The numbers confirm the proposed effect of Castillo’s high and flat four-seam fastball. Thrown at a vertical approach angle above average of 0.64 degrees and a high-location rate of 60.6 percent, Castillo’s four-seam generates fly balls at a 52.4 percent clip, well above the league-average 41 percent four-seam fly-ball rate. Additionally, despite leaving the pitch in the zone at a respectable 47.2 percent rate, Castillo leads all of the 277 pitchers who have thrown at least 150 four-seam fastballs in four-seam whiff rate, with a tremendous 45.2 percent mark. In fact, no other pitcher in this bunch has posted a four-seam whiff rate over 35 percent this season, a testament to the utter dominance of Castillo’s high and flat four-seam fastball.
Castillo’s sinker shape tells a slightly different story. Whereas Chamberlain’s research shows that steep sinkers at the bottom of the zone are optimal for controlling launch angles — inducing a high proportion of ground balls — Castillo has recorded a strong 59.3 percent ground-ball rate on his sinker despite its flat 0.43 degree vertical approach angle above average and its relatively average 41.8 percent low-location rate.
Comparing Castillo to the 15 starting pitchers who rank atop the league in sinker ground-ball rate reveals two telling truths. First, Castillo’s sinker is significantly flatter than each of the sinkers above. Second, of these 15 sinkers, only Robbie Ray’s is flatter than average, and even Ray’s sinker features a nearly average degree of flatness.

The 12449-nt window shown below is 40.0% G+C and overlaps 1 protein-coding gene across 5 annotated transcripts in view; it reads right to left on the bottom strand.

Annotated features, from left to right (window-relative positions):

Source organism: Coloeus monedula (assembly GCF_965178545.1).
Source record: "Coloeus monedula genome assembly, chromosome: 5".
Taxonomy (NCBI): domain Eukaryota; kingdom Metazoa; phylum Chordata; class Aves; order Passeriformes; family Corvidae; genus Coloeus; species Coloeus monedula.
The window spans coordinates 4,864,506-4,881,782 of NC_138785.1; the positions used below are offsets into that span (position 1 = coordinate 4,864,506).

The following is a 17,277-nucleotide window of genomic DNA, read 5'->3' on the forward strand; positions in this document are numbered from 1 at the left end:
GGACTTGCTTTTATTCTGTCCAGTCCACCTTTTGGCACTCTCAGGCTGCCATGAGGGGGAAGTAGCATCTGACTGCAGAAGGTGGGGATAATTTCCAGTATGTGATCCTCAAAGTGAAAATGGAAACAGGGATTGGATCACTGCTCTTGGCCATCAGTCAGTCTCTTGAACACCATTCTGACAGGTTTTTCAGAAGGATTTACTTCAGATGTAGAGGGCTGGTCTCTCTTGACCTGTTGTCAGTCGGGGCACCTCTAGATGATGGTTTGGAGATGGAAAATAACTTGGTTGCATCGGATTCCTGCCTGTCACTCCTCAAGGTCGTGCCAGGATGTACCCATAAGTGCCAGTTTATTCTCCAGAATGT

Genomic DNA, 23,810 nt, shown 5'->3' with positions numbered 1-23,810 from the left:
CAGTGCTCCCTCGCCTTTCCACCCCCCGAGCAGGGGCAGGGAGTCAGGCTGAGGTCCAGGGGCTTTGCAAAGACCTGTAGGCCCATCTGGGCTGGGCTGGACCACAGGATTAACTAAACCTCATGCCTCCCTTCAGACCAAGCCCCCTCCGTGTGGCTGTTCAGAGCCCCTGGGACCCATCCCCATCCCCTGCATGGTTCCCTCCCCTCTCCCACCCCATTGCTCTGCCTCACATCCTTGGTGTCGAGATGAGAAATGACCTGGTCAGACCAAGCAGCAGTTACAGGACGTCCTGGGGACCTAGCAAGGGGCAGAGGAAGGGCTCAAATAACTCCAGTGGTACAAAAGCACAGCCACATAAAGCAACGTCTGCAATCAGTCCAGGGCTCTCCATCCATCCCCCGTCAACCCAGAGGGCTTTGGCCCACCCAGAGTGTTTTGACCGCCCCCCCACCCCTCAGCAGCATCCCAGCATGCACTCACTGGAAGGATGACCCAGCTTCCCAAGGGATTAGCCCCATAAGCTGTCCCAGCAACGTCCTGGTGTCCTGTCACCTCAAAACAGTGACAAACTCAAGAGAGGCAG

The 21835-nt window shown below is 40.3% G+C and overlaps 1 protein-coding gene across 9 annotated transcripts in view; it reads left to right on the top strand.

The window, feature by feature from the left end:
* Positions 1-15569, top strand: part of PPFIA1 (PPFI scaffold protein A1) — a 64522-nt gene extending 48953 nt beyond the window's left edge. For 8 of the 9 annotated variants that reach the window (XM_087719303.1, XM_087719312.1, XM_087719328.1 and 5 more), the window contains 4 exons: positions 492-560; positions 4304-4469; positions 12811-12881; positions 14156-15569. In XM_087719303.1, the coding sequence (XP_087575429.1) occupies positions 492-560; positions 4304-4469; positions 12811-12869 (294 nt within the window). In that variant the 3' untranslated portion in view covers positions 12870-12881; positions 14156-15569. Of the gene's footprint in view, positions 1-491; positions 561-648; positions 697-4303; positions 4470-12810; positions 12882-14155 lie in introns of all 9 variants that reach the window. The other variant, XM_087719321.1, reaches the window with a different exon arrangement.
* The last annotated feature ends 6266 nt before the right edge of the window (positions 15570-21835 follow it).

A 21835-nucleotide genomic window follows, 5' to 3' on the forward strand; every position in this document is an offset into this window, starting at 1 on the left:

Although Castillo’s 59.3 sinker ground-ball rate does not rank among the very top of the league, his high ground-ball rate on a very flat sinker promotes the notion Castillo does not align with previously developed theories about ground-ball-inducing steep sinkers; rather, he is an exception to the rule.
To understand the primary reason Castillo breaks a rule applicable to nearly every aforementioned pitcher, consider the arsenals of the five leaders in sinker ground-ball rate among pitchers with flatter-than-average sinkers. Robbie Ray, Kyle Wright, Aaron Sanchez, Michael Lorenzen, and Frankie Montas all throw four-seam fastballs at release points, extensions, velocities, and spin axes nearly identical to their corresponding sinker characteristics.